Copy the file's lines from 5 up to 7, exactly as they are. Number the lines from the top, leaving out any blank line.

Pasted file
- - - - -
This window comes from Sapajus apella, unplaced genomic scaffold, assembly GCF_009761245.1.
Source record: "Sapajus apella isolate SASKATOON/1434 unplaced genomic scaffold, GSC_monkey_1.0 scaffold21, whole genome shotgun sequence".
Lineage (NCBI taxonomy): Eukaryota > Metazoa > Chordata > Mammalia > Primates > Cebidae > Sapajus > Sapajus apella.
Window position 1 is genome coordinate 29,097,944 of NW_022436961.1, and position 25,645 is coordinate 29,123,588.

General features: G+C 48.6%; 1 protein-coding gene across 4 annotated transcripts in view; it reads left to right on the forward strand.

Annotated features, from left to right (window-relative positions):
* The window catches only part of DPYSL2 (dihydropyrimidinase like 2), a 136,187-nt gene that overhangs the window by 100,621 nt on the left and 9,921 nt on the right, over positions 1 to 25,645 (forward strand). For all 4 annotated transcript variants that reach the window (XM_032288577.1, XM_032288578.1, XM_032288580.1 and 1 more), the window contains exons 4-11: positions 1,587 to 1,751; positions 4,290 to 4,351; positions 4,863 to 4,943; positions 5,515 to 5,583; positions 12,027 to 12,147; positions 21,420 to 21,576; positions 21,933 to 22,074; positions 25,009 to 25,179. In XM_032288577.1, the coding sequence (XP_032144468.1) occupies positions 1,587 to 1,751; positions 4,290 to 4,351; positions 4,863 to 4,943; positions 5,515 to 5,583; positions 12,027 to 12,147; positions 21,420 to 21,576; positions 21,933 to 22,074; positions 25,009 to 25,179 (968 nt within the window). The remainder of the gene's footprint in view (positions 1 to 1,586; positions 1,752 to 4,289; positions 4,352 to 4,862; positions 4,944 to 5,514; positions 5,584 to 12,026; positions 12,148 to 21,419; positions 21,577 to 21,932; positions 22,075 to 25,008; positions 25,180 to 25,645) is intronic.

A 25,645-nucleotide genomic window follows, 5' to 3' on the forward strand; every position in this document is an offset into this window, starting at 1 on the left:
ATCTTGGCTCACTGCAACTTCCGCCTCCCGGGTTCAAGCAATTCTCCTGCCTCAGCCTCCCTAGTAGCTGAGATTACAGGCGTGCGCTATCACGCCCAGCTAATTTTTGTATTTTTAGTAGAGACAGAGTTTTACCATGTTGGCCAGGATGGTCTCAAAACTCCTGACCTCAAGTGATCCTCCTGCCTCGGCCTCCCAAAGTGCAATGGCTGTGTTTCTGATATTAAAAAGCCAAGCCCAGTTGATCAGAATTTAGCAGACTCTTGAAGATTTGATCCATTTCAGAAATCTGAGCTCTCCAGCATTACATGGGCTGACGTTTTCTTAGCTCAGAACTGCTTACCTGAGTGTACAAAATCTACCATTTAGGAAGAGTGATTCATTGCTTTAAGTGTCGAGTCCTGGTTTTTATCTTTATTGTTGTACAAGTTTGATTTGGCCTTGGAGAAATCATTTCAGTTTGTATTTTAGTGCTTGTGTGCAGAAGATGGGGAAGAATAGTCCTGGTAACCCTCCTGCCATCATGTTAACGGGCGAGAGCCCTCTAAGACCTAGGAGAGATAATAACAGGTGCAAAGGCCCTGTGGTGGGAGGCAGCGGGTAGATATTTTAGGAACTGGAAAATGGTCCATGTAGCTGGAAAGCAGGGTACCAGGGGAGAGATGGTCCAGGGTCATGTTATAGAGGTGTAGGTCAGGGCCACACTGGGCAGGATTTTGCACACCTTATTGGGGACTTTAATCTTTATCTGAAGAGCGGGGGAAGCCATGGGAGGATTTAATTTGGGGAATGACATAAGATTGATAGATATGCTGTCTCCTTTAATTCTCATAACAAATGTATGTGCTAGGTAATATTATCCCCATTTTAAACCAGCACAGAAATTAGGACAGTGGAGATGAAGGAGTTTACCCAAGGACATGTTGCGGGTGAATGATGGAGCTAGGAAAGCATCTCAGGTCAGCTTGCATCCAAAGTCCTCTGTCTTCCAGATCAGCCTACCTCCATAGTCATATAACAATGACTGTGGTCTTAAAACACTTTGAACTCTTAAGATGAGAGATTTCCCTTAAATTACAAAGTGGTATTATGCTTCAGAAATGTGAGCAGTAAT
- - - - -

General features: G+C 48.6%; 1 protein-coding gene across 4 annotated transcripts in view; it reads left to right on the forward strand.

Annotated features, from left to right (window-relative positions):
* The window catches only part of DPYSL2 (dihydropyrimidinase like 2), a 136,187-nt gene that overhangs the window by 100,621 nt on the left and 9,921 nt on the right, over positions 1 to 25,645 (forward strand). For all 4 annotated transcript variants that reach the window (XM_032288577.1, XM_032288578.1, XM_032288580.1 and 1 more), the window contains exons 4-11: positions 1,587 to 1,751; positions 4,290 to 4,351; positions 4,863 to 4,943; positions 5,515 to 5,583; positions 12,027 to 12,147; positions 21,420 to 21,576; positions 21,933 to 22,074; positions 25,009 to 25,179. In XM_032288577.1, the coding sequence (XP_032144468.1) occupies positions 1,587 to 1,751; positions 4,290 to 4,351; positions 4,863 to 4,943; positions 5,515 to 5,583; positions 12,027 to 12,147; positions 21,420 to 21,576; positions 21,933 to 22,074; positions 25,009 to 25,179 (968 nt within the window). The remainder of the gene's footprint in view (positions 1 to 1,586; positions 1,752 to 4,289; positions 4,352 to 4,862; positions 4,944 to 5,514; positions 5,584 to 12,026; positions 12,148 to 21,419; positions 21,577 to 21,932; positions 22,075 to 25,008; positions 25,180 to 25,645) is intronic.